‘She sold the only thing she had’: Florida man shares family secret after violence against Asians

ORLANDO, Fla. — Police in Atlanta say they’re still trying to determine the exact motive behind the actions of a man accused of killing eight people in a shooting spree Tuesday.

The shooter told investigators he was not targeting Asians, but claimed to be a sex addict who was trying to eliminate “temptation.”

However, many Asian-Americans now say that sexism is an element of anti-Asian racism.

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Danny Chen is a Taiwanese-American from Orlando who says he’s seen these dynamics play out in his own family.

Only after Chen’s grandmother died did his father open up to the family about her painful past in Taiwan as one of 10 kids.

“She was the one daughter that their parents decided to sort of sell into another family in order to have money for her father’s medical bills,” Chen explains.

Her new family raised her until she was taken in by a married man, with whom she had three children. When that man died, Chen says his family rejected his grandmother and the children.

“My grandmother had to take her three kids and figure out life on her own,” Chen says. “She was uneducated; she was illiterate, so there’s only so much she could do right?”

Chen says his grandmother did what she had to do to make sure her children were fed.

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“She sold the only thing she had, which is her body, and she worked in a massage parlor.”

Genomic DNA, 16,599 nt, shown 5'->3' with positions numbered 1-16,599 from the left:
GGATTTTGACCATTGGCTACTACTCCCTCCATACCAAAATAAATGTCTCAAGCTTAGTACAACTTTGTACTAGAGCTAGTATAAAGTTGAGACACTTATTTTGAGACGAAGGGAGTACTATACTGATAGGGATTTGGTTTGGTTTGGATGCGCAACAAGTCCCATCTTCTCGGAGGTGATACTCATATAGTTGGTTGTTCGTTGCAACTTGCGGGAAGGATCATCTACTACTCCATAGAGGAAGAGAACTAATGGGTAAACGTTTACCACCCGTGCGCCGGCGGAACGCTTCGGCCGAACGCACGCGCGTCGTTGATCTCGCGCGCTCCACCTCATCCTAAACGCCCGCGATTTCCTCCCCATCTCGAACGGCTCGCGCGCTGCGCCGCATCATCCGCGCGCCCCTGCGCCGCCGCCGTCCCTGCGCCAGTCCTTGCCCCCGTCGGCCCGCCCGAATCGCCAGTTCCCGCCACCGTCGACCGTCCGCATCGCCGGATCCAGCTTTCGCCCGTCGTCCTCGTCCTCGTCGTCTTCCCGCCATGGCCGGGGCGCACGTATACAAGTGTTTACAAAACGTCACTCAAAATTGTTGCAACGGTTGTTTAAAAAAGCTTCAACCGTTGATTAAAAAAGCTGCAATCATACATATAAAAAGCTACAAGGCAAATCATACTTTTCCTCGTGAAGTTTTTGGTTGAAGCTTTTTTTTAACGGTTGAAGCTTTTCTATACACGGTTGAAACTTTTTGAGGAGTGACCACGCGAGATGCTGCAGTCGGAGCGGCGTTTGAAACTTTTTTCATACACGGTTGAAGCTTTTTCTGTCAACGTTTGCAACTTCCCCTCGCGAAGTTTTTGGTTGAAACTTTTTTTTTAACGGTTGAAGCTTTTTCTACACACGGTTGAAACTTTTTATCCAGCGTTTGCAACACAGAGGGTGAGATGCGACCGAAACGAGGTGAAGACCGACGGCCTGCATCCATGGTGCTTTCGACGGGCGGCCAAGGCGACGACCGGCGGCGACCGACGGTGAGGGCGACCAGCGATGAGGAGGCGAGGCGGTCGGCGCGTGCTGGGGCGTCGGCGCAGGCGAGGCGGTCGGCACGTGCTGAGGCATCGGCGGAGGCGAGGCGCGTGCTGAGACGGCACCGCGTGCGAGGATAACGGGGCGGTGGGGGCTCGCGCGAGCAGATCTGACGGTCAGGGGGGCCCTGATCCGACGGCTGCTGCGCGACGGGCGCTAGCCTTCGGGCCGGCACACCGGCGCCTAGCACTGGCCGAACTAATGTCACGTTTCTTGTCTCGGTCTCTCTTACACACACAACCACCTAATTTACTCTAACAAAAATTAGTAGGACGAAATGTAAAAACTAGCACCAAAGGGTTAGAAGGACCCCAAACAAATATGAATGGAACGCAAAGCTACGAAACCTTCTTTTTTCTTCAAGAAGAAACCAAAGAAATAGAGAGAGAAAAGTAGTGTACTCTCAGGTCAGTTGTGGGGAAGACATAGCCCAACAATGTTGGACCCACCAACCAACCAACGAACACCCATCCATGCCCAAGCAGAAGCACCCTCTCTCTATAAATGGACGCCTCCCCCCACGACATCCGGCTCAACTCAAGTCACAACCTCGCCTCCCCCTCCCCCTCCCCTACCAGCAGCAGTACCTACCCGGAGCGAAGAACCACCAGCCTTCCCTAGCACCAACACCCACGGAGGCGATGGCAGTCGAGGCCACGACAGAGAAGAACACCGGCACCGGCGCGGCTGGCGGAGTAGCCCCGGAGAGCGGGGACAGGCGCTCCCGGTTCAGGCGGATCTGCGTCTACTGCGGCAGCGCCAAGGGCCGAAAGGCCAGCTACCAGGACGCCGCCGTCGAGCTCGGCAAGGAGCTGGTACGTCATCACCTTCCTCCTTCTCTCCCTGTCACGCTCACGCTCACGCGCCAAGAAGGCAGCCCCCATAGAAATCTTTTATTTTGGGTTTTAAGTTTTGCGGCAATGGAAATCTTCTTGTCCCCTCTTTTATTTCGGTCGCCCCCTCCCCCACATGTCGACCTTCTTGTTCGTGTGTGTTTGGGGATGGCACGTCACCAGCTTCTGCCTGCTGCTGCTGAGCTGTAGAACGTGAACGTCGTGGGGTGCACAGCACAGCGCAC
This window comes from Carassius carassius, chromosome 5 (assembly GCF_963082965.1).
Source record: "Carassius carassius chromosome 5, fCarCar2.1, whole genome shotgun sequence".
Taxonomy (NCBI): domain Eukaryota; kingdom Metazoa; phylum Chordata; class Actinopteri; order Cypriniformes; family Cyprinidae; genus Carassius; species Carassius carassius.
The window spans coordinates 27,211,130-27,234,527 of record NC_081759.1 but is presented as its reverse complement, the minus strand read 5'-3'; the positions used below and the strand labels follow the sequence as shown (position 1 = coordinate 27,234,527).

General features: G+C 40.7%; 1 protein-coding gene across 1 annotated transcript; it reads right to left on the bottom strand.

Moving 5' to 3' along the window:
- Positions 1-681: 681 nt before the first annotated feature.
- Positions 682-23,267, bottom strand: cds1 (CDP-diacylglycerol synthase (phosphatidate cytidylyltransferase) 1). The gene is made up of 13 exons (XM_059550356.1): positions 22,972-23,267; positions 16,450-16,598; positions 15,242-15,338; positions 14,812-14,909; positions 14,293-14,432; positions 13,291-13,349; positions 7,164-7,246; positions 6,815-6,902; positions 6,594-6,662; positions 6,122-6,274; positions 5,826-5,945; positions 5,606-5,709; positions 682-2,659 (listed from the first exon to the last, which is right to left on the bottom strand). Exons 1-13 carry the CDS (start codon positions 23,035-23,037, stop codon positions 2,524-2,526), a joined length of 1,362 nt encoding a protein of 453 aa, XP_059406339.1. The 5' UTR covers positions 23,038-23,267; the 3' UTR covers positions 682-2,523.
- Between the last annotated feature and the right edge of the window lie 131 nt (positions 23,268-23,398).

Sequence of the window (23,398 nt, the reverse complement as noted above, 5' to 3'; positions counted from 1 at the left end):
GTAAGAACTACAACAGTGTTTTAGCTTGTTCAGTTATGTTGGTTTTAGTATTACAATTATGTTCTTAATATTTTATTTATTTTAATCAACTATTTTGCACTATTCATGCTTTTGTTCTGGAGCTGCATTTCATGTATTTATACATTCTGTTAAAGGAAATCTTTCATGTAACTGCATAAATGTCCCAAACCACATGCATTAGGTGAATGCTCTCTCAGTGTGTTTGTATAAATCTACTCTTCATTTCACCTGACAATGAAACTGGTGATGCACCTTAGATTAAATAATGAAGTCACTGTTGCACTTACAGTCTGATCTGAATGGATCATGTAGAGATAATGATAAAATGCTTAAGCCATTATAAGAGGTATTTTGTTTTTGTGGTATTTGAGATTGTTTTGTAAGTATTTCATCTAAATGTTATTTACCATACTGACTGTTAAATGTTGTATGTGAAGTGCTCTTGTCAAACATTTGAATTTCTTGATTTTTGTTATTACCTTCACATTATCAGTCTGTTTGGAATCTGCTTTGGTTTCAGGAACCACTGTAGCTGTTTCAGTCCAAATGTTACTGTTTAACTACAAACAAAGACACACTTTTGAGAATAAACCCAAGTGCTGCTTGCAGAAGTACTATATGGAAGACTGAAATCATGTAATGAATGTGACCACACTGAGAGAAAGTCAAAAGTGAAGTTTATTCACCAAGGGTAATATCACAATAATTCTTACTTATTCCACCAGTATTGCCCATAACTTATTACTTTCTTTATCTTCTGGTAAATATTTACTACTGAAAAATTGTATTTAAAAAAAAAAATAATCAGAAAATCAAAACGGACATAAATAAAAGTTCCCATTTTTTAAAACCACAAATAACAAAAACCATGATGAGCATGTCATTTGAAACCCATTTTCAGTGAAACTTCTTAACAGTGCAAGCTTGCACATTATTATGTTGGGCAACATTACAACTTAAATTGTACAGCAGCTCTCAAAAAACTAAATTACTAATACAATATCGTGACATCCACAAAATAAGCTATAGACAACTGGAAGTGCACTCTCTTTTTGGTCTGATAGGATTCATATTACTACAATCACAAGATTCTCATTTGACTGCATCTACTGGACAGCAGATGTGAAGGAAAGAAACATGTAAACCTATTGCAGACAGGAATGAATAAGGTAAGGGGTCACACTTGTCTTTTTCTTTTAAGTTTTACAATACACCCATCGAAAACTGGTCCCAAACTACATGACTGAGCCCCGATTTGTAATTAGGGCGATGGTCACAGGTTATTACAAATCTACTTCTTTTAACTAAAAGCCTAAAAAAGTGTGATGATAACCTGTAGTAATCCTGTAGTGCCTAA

Chen says it’s an industry deeply rooted in racism.

“Through atrocities like colonialism, through war time, military brothels, and things like that, there has been a process in which Asian women in particular have been sort of sexualized as these exotic prizes for western men to conquest.”

Investigators in Atlanta haven’t said whether any of their victims participated in sex work. Advocates have suggested the shooter might have assumed so because of the very history Chen describes.

“When you have a guy that comes into three separate Asian-owned establishments and killed eight people- with the majority of them being Asian women- and say that this is not racially-charged...it doesn’t tell the whole story,” Chen says. “They don’t have to actually be in separate buckets. These things can be working in tandem with each other.”

Chen says he ultimately hopes to see Asian-Americans  valued and recognized as equals in the United States.

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“I think I’m driving people into the deeper parts of our stories, and understanding how it works.”

Central Florida’s local Asian-American and Pacific Islander community has organized a vigil to honor the Atlanta shooting victims and victims of anti-Asian hate crimes.

It’s scheduled for 5:30 p.m. Tuesday at UCF’s Millican hall.